Mary White

General Education

Adjunct Faculty, General Education
The Art Institute of California—San Diego, a campus of Argosy University

Mary White

Each student brings their own unique perspective with them, which they use to enlighten and inform others. Mary White , Adjunct Faculty, General Education , The Art Institute of California—San Diego, a campus of Argosy University
What would you say is the defining moment in your life when you knew you were destined to become a creative professional?

As the eldest child, I was always “teaching” my younger siblings. We played school constantly as kids. I also come from a “teaching” family. Both grandmothers, one grandfather and both of my uncles are all college professors. I guess you could say it is in my blood…and I love it! 

How do you weave your professional background into the classroom experience to provide an industry veteran's sense of the realities / challenges / opportunities of the profession?

I try and make everything I teach related to a usable context so that the students can understand the material from a perspective they can easily grasp. I use examples from my personal and professional experiences to contextualize what otherwise might be dry facts.

Is there a class assignment that exemplifies your approach to teaching and mentoring? Similarly, how does your approach inspire each student to push themselves beyond their own perceived limits?

In my Art and Society class, I have the students create a self-portrait for their final exam which they present to the class. This is not your ordinary self-portrait, though. The students are asked to find four different works of art from four different styles which represent them in some way. They then have to research these works of art and put them in, not only their historic context, but tell us how they relate to themselves and to the society from which they come. The presentations are always very insightful and dovetail all the knowledge the students have gained from the course with some positive introspection. Students frequently report that they really liked thinking about how the art affects them and how it may represent them in some way and that they “have never thought of art this way before.”  It is a wonderful culmination of the Art and Society class.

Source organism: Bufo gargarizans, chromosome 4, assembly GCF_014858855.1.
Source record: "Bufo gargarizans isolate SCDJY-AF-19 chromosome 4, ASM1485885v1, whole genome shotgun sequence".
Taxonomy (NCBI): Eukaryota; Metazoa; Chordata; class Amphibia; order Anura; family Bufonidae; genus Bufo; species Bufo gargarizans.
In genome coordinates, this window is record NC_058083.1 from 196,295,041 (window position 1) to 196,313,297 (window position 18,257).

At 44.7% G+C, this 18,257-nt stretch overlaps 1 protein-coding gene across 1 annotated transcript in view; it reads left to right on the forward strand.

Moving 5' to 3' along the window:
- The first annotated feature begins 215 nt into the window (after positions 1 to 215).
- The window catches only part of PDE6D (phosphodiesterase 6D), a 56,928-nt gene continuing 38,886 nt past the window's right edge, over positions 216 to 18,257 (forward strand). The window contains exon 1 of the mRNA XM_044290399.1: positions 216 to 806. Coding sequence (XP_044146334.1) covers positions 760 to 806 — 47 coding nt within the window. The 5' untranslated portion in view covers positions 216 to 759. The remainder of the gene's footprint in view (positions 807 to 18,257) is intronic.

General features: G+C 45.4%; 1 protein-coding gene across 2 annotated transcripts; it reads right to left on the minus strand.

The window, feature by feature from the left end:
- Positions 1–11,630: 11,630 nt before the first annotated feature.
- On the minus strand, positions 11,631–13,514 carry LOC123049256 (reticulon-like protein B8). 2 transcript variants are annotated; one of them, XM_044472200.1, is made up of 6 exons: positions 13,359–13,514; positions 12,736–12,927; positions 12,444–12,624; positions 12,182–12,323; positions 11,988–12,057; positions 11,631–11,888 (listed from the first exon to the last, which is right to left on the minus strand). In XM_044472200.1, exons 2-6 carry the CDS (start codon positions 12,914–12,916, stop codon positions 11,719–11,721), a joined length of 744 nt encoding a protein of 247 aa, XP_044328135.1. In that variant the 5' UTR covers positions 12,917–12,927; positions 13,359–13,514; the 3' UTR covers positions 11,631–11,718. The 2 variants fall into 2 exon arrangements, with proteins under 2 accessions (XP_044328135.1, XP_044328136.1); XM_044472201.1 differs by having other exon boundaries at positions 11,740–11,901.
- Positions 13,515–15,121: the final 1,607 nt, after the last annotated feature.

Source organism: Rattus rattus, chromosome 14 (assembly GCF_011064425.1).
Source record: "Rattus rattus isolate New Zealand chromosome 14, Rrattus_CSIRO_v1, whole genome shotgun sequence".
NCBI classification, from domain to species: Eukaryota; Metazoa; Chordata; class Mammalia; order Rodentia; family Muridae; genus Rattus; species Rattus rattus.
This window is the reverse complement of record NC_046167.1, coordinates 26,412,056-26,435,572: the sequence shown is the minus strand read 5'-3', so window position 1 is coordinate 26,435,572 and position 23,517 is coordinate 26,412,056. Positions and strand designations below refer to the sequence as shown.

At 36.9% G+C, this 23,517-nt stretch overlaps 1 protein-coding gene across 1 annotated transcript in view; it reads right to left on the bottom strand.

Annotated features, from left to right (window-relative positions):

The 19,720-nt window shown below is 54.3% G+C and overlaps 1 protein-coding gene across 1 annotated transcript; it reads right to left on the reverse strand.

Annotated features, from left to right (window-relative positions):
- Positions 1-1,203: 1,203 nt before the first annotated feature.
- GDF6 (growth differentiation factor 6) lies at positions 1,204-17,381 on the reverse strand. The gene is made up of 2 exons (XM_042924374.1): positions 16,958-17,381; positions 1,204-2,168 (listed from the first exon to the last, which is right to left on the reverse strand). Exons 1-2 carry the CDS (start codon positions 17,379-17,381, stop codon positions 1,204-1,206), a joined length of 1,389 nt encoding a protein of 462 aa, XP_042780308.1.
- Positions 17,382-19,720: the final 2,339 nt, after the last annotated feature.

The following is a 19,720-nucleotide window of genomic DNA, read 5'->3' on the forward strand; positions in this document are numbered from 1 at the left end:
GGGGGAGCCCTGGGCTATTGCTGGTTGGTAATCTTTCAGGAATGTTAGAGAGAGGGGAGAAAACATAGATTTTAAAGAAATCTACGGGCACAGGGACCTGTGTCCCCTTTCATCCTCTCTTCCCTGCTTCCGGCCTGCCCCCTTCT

What role does collaboration contribute to students' success, especially when students from other programs contribute to the same project?  

Each student brings their own unique perspective with them, which they use to enlighten and inform others. All are encouraged to be considerate and contemplative about what their fellow students have to offer. “Ahha” moments occur when we step outside of ourselves and view the world through the lens of another.

In your opinion, what is the single most important thing you impart to your students to help them succeed in your class and in the real world? Alternatively, what is the most critical advice you would offer any student as he / she embarks on a creative career?

The most critical advice I would offer a student is that it is better to have tried and failed then never to have tried at all. Also, to be patient with themselves as they too are “works in progress” and always should be throughout their lives.

Is there anything else you'd like us to know about you, your experience, or your role as a faculty member at The Art Institutes?

I love working with the creative minds that students at the The Art Institute of California—San Diego possess.There is so much talent, raw and realized, at this school that it creates a robust learning environment where students are interested in pushing the limits of their creativity and thought processes. The students seem to realize that every piece of information they learn, whether it is in their major or not, can somehow contribute to their creative endeavors and they are hungry for fuel with which to feed their creative fires.